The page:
His failure to pay became so problematic that one vendor, Crop Production Services Inc. was forced to take Supervisor Goodman to court for debts owed. Not surprisingly the court ruled against him, issuing a judgement against Mr. Goodman and in favor of Crop Production Services Inc. for $95,300.54.

Yet that judgement wasn’t enough, as Supervisor Goodman continued to avoid paying Crop Production Services what they were owed. They were forced to take him to court again, getting a second order issued ensuring that his wages would be garnished until full payment of his debts were made.

Supervisor Goodman doesn’t pay his taxes. He doesn’t pay his creditors. But he wants his constituents to pay more in taxes for projects that don’t even serve or benefit the community.

This type of irresponsible and hypocritical behavior should not be rewarded. Supervisor Goodman is up for reelection this year, it’s probably time for voters to pick someone new to represent them in Pinal County.

 

 

 

 

 

Paid for by the Arizona Free Enterprise Club. Not Authorized by any Candidate or Candidate Committee.

 

 

 

 

Open Letter to Governor Ducey on Extending Shutdown Nightmare

Dear Governor Ducey:

As a free market organization that represents entrepreneurs, job creators and hardworking taxpayers throughout the state, the Free Enterprise Club has defended many of the actions that you have taken to combat the Covid-19 pandemic. Dealing with a crisis in real time is always going to be difficult, especially when information and data is incomplete. There was an incredible amount of uncertainty and risk in mid-March, and a shutdown of the economy–while drastic–was understood.

To say that the press conference announcing the extension of the stay-at-home order was a disappointment would be an understatement.  Your decision was confusing, provided no certainty for the thousands of small businesses that are on the verge of bankruptcy, and shifted the rationale for why we started the shutdown to begin with.

The goal post shifting might be the most frustrating aspect of the extended stay-at-home order. When the closures began in Mid-March, we were told that these extreme measures were necessary to accomplish two tasks:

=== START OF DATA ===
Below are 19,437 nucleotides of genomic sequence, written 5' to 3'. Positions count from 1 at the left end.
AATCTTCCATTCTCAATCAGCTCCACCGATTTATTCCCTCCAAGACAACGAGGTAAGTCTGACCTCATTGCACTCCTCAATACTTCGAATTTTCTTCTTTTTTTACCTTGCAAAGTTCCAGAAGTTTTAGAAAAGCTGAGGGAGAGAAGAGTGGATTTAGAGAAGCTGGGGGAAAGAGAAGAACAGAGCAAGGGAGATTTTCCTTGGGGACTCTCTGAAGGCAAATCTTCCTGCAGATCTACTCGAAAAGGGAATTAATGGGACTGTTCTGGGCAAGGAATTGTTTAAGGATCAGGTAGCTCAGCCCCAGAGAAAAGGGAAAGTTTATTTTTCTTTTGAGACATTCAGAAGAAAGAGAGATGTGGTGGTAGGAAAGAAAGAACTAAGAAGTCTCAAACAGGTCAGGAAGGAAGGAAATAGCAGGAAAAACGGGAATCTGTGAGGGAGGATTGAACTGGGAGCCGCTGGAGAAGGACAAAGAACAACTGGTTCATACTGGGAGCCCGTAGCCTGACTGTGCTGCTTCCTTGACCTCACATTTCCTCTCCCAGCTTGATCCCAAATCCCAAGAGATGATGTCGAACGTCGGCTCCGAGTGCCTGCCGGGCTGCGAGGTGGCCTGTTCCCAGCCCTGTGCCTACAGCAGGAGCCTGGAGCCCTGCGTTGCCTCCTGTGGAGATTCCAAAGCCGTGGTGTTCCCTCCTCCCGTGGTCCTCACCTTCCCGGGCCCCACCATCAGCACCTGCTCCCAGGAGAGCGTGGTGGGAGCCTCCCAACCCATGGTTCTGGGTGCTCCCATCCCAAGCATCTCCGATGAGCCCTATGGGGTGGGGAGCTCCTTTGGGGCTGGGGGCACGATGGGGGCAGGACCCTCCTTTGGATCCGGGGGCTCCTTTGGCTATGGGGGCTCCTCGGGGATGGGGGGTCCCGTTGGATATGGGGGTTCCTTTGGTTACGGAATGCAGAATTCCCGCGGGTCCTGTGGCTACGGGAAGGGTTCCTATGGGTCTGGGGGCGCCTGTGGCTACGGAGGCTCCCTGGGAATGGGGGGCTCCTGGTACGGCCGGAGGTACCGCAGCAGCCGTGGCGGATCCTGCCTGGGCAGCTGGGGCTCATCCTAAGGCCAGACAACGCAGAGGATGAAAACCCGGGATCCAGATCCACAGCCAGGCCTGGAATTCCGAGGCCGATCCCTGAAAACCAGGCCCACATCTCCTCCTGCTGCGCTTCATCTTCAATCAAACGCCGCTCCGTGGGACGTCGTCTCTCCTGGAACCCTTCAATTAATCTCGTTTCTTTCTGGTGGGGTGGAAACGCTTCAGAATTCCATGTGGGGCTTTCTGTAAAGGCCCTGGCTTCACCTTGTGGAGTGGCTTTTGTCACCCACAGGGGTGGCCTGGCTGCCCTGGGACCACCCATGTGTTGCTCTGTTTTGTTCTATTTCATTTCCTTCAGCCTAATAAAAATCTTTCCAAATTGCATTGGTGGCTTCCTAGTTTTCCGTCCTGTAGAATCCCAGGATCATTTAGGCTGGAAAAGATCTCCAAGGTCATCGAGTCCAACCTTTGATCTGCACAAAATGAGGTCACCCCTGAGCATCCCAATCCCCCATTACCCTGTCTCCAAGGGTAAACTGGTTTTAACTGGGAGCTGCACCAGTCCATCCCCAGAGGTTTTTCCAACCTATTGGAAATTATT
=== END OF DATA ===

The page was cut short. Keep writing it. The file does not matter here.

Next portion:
1. Flatten the Curve to ensure so we don’t see a huge spike in hospitalizations resulting in our healthcare system being overwhelmed.
  2. Provide an opportunity for our hospital system to ramp up and prepare for an influx of Covid-19 cases.

Both of these goals have been achieved by wide margins. The curve has been flattened. There has been no large increase in the number of Covid-19 cases in Arizona and hospitalization rates have been flat for a month. Our healthcare system took advantage of the time provided by increasing supplies of ventilators, beds and other essential PPE needed to combat the pandemic. And residents throughout the state sacrificed their income, jobs, businesses and mental health to do their part to stop the spread.

Yet now we have created a new arbitrary set of metrics for ending the shutdown. At the press conference you commented that a Fortune 100 company told you that public confidence is too low to open. That polling showed some people believe Arizona is just not ready to reopen. You claimed that another governor had a “bad experience” during their reopening (even though it is way too early to make any such declarations). It was also mentioned that we need better data trendlines than what we have seen.

It is easy to see why thousands of Arizona residents and businesses owners were furious after the announcement. These explanations offered no clear path forward and made it appear that the voices of large companies and wealthy restaurant owners speak for the entire business community, not the thousands of small businesses being wiped out because of the shutdown.  

Even more frightening for those waiting to reopen is that likely nothing will different by May 15th to satisfy your new criteria. The number of new daily Covid-19 cases will be roughly the same and hospitalization rates will remain flat. Public confidence won’t be improved. Doomsday modelers that have been wrong from the beginning will still be warning of dark days ahead if we end the shutdown. And your office will encounter the same opposition to reopening from the same politicians, media outlets and twitter pundits, most of whom have not lost a single paycheck or suffered any financial hardship during the pandemic.

Not surprisingly, citizens watching their lives be destroyed are becoming more defiant in the face of what they see as government overreach and abuse. The number and size of protests throughout the state are growing by the day. Restaurants and other small retail shops on the verge of bankruptcy are beginning to open despite warnings from law enforcement or concerns about losing their business license. Social unrest is becoming a real threat, something that is not carrying enough weight in the current decision-making process.

Now more than ever the residents of Arizona crave leadership. This is not a crisis that can be solved looking at polling numbers or crafting a snappy slogan. You have often spoke of “being bold” during your time in office—that is what Arizona needs today! It is time to lead, and here are a few suggestions:

  • Reopen Arizona Today! The debate has often centered around reopening our economy, but this is much bigger than that. This is about reopening society, and you need to lead on a plan that gets our state opened today. Most understand that our lives won’t go back to normal right away and that some activities (sporting events, concerts, large gatherings, etc.) will be delayed. But there is no reason that anyone wanting to get back to work should be denied that opportunity.